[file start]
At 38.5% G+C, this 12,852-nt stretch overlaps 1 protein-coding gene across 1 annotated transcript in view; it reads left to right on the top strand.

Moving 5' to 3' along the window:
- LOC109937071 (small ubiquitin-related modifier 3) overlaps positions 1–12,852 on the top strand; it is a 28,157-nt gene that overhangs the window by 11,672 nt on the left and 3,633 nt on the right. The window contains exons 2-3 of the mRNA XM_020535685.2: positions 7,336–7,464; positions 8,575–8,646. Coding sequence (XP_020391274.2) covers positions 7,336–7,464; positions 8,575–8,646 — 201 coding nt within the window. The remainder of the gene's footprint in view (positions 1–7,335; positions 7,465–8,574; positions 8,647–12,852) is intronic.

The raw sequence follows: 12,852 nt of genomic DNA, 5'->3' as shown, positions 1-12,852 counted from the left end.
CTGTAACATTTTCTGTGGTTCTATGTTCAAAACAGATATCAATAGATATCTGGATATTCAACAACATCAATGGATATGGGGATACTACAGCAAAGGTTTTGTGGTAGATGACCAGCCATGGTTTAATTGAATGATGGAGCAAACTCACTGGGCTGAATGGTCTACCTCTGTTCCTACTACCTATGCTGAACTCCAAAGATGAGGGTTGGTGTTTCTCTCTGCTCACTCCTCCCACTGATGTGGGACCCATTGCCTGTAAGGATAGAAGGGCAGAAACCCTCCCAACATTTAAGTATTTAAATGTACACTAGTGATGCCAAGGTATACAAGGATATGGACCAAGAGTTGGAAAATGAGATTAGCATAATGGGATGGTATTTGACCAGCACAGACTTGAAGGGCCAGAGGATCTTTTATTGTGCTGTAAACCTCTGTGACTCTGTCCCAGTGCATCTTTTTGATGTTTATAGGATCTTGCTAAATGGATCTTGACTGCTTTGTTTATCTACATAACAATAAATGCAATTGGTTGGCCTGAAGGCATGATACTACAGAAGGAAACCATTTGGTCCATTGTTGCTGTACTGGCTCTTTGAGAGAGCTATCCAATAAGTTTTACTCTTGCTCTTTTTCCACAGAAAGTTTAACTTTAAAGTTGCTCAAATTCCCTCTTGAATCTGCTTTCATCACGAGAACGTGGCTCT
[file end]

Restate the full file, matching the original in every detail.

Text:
At 38.5% G+C, this 12,852-nt stretch overlaps 1 protein-coding gene across 1 annotated transcript in view; it reads left to right on the top strand.

Moving 5' to 3' along the window:
- LOC109937071 (small ubiquitin-related modifier 3) overlaps positions 1–12,852 on the top strand; it is a 28,157-nt gene that overhangs the window by 11,672 nt on the left and 3,633 nt on the right. The window contains exons 2-3 of the mRNA XM_020535685.2: positions 7,336–7,464; positions 8,575–8,646. Coding sequence (XP_020391274.2) covers positions 7,336–7,464; positions 8,575–8,646 — 201 coding nt within the window. The remainder of the gene's footprint in view (positions 1–7,335; positions 7,465–8,574; positions 8,647–12,852) is intronic.

The raw sequence follows: 12,852 nt of genomic DNA, 5'->3' as shown, positions 1-12,852 counted from the left end.
CTGTAACATTTTCTGTGGTTCTATGTTCAAAACAGATATCAATAGATATCTGGATATTCAACAACATCAATGGATATGGGGATACTACAGCAAAGGTTTTGTGGTAGATGACCAGCCATGGTTTAATTGAATGATGGAGCAAACTCACTGGGCTGAATGGTCTACCTCTGTTCCTACTACCTATGCTGAACTCCAAAGATGAGGGTTGGTGTTTCTCTCTGCTCACTCCTCCCACTGATGTGGGACCCATTGCCTGTAAGGATAGAAGGGCAGAAACCCTCCCAACATTTAAGTATTTAAATGTACACTAGTGATGCCAAGGTATACAAGGATATGGACCAAGAGTTGGAAAATGAGATTAGCATAATGGGATGGTATTTGACCAGCACAGACTTGAAGGGCCAGAGGATCTTTTATTGTGCTGTAAACCTCTGTGACTCTGTCCCAGTGCATCTTTTTGATGTTTATAGGATCTTGCTAAATGGATCTTGACTGCTTTGTTTATCTACATAACAATAAATGCAATTGGTTGGCCTGAAGGCATGATACTACAGAAGGAAACCATTTGGTCCATTGTTGCTGTACTGGCTCTTTGAGAGAGCTATCCAATAAGTTTTACTCTTGCTCTTTTTCCACAGAAAGTTTAACTTTAAAGTTGCTCAAATTCCCTCTTGAATCTGCTTTCATCACGAGAACGTGGCTCT